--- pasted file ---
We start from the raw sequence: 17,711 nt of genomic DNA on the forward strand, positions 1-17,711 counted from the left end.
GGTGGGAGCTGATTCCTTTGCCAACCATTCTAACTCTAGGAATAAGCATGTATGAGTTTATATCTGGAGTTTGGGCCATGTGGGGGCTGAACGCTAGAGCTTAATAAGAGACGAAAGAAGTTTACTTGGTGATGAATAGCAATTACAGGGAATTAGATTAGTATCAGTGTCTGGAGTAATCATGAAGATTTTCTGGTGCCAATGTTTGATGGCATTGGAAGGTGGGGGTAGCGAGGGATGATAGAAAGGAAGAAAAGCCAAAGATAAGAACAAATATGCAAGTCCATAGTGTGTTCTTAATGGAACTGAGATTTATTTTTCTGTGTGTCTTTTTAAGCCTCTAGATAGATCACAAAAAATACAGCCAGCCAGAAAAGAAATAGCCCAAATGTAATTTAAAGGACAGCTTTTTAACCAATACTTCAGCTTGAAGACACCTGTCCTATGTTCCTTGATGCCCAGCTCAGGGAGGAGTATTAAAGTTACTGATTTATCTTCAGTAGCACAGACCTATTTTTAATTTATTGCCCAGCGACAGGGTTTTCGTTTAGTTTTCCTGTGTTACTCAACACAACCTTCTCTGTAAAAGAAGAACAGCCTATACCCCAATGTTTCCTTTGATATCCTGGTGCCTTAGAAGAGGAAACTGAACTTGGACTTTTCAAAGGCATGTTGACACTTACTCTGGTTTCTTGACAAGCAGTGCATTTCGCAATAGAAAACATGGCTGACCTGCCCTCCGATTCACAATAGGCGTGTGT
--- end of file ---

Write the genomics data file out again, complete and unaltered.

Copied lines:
We start from the raw sequence: 17,711 nt of genomic DNA on the forward strand, positions 1-17,711 counted from the left end.
GGTGGGAGCTGATTCCTTTGCCAACCATTCTAACTCTAGGAATAAGCATGTATGAGTTTATATCTGGAGTTTGGGCCATGTGGGGGCTGAACGCTAGAGCTTAATAAGAGACGAAAGAAGTTTACTTGGTGATGAATAGCAATTACAGGGAATTAGATTAGTATCAGTGTCTGGAGTAATCATGAAGATTTTCTGGTGCCAATGTTTGATGGCATTGGAAGGTGGGGGTAGCGAGGGATGATAGAAAGGAAGAAAAGCCAAAGATAAGAACAAATATGCAAGTCCATAGTGTGTTCTTAATGGAACTGAGATTTATTTTTCTGTGTGTCTTTTTAAGCCTCTAGATAGATCACAAAAAATACAGCCAGCCAGAAAAGAAATAGCCCAAATGTAATTTAAAGGACAGCTTTTTAACCAATACTTCAGCTTGAAGACACCTGTCCTATGTTCCTTGATGCCCAGCTCAGGGAGGAGTATTAAAGTTACTGATTTATCTTCAGTAGCACAGACCTATTTTTAATTTATTGCCCAGCGACAGGGTTTTCGTTTAGTTTTCCTGTGTTACTCAACACAACCTTCTCTGTAAAAGAAGAACAGCCTATACCCCAATGTTTCCTTTGATATCCTGGTGCCTTAGAAGAGGAAACTGAACTTGGACTTTTCAAAGGCATGTTGACACTTACTCTGGTTTCTTGACAAGCAGTGCATTTCGCAATAGAAAACATGGCTGACCTGCCCTCCGATTCACAATAGGCGTGTGT